Muzique Magazine. What does it mean to you?
Phil Circle. The book? It means a lot. It’s about more than survival. It’s about hope. It’s about personal passion and maybe even a sense of mission. It’s about thriving in spite of oneself. Whatever happens to the major label acts, happens to folks like me. You just don’t read about our hardships in the media. You don’t read about our victories, either. But we experience both. Judging by how beautifully critics are responding, I guess I struck a nerve, in a good way. I couldn’t be more grateful. It’s made my personal struggles over the years so much more worth it. That’s as live should be. My single touches on all this, too.
Muzique Magazine. What was your biggest risk taken in your career?
Phil Circle. When I started out, Indie/DIY music was something you couldn’t get an agent or manager or you were simply nuts, or perhaps a stubborn kid. I know I was the latter. Realizing that the eclectic nature of my music would make it hard to get signed, I had a couple choices. I could conform my music to what the mainstream liked or I could find a way to do it on my own. Two things factored in. While my mom was in music, my dad was in business. He was a very successful entrepreneur. He also raised me to follow my passion. So, I had already dabbled in my own businesses. How was this business different? I was certainly going to find out. A second factor was that I read of someone in a major magazine who was previously unheard of. She was breaking the mold by producing and managing herself, and it was working for her. I figured if she was doing it, others were, and I should. That was Ani DiFranco.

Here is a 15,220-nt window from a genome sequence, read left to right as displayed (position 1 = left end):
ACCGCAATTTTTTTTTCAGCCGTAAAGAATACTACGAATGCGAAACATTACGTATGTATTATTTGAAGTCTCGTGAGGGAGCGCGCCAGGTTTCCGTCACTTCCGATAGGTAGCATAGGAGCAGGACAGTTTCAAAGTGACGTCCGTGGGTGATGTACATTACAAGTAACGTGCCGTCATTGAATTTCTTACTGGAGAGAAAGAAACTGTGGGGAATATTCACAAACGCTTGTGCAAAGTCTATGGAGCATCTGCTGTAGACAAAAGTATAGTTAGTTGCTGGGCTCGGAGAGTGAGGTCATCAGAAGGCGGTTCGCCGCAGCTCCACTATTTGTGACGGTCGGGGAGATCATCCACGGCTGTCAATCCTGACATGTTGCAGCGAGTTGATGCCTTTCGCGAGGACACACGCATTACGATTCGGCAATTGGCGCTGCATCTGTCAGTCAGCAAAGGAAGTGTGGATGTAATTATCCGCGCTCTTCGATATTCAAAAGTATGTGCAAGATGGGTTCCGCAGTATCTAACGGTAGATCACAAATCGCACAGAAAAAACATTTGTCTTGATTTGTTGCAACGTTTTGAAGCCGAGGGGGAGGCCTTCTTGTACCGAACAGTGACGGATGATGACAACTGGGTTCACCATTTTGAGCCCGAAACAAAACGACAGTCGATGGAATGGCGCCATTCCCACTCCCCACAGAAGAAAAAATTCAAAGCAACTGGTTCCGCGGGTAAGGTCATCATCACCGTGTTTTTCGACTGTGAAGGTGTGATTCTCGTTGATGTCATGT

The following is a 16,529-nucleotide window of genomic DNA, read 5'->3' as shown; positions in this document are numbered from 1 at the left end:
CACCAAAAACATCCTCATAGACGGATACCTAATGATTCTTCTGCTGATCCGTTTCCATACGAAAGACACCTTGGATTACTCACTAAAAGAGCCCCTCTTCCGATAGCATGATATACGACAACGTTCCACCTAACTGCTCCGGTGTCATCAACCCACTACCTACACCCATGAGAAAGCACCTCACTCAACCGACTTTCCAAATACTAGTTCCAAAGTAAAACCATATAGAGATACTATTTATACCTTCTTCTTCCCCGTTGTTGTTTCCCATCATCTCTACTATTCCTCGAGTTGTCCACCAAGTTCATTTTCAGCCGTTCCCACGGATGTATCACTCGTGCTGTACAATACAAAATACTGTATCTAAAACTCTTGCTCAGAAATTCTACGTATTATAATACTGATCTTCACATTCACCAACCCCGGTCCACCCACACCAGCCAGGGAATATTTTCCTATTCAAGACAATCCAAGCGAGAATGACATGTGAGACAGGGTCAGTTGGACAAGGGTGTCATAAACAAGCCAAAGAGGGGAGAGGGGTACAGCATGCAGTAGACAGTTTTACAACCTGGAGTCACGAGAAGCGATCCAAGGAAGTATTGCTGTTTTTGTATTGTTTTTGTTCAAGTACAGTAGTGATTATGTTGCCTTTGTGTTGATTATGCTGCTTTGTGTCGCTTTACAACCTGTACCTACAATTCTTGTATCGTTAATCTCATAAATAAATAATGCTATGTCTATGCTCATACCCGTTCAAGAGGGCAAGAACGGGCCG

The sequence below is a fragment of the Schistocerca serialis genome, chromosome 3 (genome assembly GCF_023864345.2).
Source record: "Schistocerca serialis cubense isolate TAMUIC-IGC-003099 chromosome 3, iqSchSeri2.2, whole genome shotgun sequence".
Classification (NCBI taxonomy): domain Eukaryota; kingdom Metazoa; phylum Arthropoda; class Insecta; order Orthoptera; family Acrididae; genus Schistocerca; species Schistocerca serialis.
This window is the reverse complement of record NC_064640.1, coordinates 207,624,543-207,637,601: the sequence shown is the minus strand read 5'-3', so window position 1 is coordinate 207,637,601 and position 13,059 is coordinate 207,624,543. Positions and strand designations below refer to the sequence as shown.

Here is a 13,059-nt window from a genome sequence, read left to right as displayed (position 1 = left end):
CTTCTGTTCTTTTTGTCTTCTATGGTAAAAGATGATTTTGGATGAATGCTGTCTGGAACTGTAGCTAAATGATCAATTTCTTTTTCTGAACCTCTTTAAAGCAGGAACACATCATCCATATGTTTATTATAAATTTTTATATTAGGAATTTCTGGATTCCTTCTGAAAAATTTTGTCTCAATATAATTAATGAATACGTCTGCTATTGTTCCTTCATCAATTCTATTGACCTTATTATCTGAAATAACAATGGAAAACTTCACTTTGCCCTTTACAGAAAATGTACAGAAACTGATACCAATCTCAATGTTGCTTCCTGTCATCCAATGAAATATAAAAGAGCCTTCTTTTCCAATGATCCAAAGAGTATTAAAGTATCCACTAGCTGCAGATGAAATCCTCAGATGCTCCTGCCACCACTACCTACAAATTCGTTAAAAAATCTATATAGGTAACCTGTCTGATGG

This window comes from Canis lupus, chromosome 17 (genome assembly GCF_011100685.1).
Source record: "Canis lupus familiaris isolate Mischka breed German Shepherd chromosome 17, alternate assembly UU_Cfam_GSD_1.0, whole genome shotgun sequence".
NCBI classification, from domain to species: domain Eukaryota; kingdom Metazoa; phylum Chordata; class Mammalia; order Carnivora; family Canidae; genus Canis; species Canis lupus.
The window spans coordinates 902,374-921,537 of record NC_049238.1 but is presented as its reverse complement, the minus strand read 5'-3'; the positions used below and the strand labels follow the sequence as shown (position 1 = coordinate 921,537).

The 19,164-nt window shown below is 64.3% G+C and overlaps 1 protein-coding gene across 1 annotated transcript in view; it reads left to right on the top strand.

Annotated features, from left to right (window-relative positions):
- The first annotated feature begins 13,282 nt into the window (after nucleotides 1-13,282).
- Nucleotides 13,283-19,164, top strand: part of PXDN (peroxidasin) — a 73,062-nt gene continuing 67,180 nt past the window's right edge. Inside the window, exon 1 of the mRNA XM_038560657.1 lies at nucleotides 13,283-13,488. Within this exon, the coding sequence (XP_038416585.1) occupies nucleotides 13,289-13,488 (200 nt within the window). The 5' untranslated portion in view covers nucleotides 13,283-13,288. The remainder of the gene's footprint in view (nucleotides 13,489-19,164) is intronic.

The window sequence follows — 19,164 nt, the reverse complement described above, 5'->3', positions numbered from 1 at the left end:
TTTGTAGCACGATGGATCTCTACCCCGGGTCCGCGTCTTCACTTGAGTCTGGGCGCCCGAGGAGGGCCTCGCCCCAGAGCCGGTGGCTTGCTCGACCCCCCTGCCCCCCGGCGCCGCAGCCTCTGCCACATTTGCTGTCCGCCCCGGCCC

Muzique Magazine. What suggestions do you have for other artists like yourself?